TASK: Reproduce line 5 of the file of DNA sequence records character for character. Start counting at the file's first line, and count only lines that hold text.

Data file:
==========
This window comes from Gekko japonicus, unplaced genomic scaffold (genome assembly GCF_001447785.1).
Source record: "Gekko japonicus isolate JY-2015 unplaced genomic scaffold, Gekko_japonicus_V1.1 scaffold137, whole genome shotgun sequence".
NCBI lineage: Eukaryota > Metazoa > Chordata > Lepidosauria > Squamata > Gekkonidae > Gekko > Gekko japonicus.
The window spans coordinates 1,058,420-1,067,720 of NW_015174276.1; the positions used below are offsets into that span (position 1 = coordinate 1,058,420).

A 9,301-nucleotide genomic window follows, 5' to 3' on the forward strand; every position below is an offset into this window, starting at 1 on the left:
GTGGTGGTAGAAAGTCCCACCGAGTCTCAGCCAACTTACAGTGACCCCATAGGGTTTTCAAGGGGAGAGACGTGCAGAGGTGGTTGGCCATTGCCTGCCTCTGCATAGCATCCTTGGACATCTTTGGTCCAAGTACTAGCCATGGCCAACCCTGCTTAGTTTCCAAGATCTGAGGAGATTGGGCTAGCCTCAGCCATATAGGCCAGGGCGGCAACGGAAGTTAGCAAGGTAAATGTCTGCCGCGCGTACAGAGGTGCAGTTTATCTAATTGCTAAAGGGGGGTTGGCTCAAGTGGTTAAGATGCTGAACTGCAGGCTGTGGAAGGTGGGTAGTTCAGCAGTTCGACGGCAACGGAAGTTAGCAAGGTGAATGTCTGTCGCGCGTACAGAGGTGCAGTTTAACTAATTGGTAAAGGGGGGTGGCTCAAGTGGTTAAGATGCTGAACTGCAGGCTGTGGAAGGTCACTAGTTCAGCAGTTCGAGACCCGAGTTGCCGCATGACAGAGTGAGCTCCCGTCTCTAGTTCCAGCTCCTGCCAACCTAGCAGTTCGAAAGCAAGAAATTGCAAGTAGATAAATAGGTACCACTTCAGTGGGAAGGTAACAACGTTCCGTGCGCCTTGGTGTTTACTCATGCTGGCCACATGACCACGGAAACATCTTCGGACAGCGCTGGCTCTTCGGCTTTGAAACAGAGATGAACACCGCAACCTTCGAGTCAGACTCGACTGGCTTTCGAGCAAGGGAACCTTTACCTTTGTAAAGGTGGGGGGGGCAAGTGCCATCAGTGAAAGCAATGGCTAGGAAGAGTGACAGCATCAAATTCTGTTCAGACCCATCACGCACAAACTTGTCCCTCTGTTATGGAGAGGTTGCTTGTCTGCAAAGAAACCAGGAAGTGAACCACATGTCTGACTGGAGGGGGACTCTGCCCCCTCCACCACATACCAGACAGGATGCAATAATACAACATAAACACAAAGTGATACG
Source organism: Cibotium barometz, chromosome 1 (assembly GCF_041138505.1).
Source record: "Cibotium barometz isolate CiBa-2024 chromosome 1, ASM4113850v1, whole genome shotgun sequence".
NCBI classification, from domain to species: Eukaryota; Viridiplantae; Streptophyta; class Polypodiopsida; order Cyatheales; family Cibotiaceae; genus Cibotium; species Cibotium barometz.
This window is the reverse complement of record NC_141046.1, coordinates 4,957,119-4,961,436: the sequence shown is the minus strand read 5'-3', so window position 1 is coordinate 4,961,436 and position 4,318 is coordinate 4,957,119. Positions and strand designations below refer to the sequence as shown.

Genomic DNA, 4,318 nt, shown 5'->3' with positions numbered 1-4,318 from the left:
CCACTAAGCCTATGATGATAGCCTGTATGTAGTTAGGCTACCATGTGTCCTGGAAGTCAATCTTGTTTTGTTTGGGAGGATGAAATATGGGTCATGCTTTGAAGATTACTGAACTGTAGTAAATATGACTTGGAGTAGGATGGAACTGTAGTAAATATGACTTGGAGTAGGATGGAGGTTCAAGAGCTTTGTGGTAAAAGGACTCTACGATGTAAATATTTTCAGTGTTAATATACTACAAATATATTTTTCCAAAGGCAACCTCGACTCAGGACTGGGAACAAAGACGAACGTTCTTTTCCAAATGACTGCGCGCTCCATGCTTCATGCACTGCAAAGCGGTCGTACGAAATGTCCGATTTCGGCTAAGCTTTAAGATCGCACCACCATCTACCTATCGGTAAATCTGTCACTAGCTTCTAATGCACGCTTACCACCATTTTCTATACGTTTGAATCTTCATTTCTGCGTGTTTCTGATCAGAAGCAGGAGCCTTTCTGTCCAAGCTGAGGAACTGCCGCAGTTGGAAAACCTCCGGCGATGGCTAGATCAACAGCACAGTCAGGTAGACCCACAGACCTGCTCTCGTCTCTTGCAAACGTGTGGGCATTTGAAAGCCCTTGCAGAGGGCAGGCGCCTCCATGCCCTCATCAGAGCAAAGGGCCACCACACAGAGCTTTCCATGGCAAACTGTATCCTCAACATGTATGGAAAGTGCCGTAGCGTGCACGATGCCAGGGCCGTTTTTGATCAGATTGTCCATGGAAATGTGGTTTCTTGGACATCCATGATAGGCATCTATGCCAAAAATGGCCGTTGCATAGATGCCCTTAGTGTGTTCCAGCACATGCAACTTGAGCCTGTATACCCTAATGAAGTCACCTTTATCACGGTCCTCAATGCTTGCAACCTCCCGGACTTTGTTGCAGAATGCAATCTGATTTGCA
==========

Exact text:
A 9,301-nucleotide genomic window follows, 5' to 3' on the forward strand; every position below is an offset into this window, starting at 1 on the left: